The speedway, which submitted its application at the start of October, has undertaken a $400 million project. Called “Daytona Rising,” the work includes new entrances, expanded entertainment concourses, increased refreshment and concession areas and wider seating. It is expected to be completed by January 2016.

“When you pull everything together it truly shows you how significant Daytona International Speedway is to this community and to Central Florida, and it only justifies the investment we’re making,” Joie Chitwood, the speedway’s president, told The Daytona Beach News-Journal when the application was filed.

A controversy involving Ross during and after the 2013 legislative session played a role in setting up the new law and in lawmakers rejecting funding requests in both 2013 and 2014 for the Daytona speedway, EverBank Field and soccer stadiums in Orlando and Miami.

The law requires each recipient to provide the state agency a report every five years showing that it is meeting set program requirements. However, the law only states that if the recipient isn’t meeting the set goals, the agency will recommend some unspecified future action to the governor and Legislature.

The new law also expands who can be eligible for sales-tax dollars for stadium work from just Major League Baseball, the National Hockey League, the National Football League and the National Basketball Association to now include Major League Soccer, the North American Soccer League, NASCAR, the Professional Rodeo Cowboys Association, hosts of the Breeders’ Cup horse races and minor-league baseball facilities.

–Jim Turner, News Service of Florida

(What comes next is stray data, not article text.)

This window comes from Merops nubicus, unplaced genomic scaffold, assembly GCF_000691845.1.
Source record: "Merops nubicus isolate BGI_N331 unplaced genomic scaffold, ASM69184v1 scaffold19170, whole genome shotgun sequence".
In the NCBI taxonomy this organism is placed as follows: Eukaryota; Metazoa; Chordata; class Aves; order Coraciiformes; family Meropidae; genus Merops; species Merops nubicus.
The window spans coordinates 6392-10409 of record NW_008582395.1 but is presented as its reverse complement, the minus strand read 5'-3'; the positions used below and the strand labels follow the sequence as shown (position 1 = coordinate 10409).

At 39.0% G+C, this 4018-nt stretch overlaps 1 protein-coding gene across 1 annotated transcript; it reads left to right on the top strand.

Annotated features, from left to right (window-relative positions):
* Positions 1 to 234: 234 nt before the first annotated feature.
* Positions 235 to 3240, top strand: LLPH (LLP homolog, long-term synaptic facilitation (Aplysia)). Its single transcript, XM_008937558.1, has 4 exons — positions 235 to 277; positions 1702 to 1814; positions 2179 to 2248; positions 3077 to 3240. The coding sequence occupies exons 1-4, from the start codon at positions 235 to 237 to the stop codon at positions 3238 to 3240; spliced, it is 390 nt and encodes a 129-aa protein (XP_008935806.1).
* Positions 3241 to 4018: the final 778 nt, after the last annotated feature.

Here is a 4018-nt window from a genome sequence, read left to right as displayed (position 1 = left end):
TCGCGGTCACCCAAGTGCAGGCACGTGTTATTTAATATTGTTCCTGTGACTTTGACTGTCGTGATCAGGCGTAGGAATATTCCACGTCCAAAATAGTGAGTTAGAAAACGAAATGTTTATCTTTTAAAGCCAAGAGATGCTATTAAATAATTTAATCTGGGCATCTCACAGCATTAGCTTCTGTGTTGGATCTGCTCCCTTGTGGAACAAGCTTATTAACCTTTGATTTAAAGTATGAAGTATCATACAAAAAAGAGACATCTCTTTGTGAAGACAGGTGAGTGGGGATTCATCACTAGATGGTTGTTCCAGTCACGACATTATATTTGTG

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4 Responses for “Daytona Speedway Seeking $3 Million A Year in Tax Gifts, Jaguars Close Behind”

  1. So what’s your point? DIS is putting thousands to work on the construction of the $400 million expansion (all private funds not a penny of public financing or funds) and that isn’t just the speedway, across the street they will be building hotels, entertainment centers, shopping malls and the like. For all this they are asking a $3 million a year grant? I don’t know, how many millions in taxes will all the employees in all these ventures be paying in sales tax and other taxes? I bet it’s more then $3 million a lot more. I think it’s fair.

  2. gadfly says:

    It’s a win-win for everybody.They pump tens of millions of dollars into the local economies. Those tax breaks are a very small price to pay.

  3. confidential says:

    Oh yeah, give more to the already super wealthy and denied the services that we pay for in our taxes to the middle class and the poor. Also keep refusing to accept the Feds Medicaid for the unemployed and needy that we already pay upfront in our taxes to Washington.
    No wonder blight keeps taking over all around us.

  4. Groot says:

    Why give a perennially bad NFL team that plays part of it’s home games in London a tax break in this state?
    The writing is on the wall, the NFL wants this team in London, not here. Let London give them a tax break.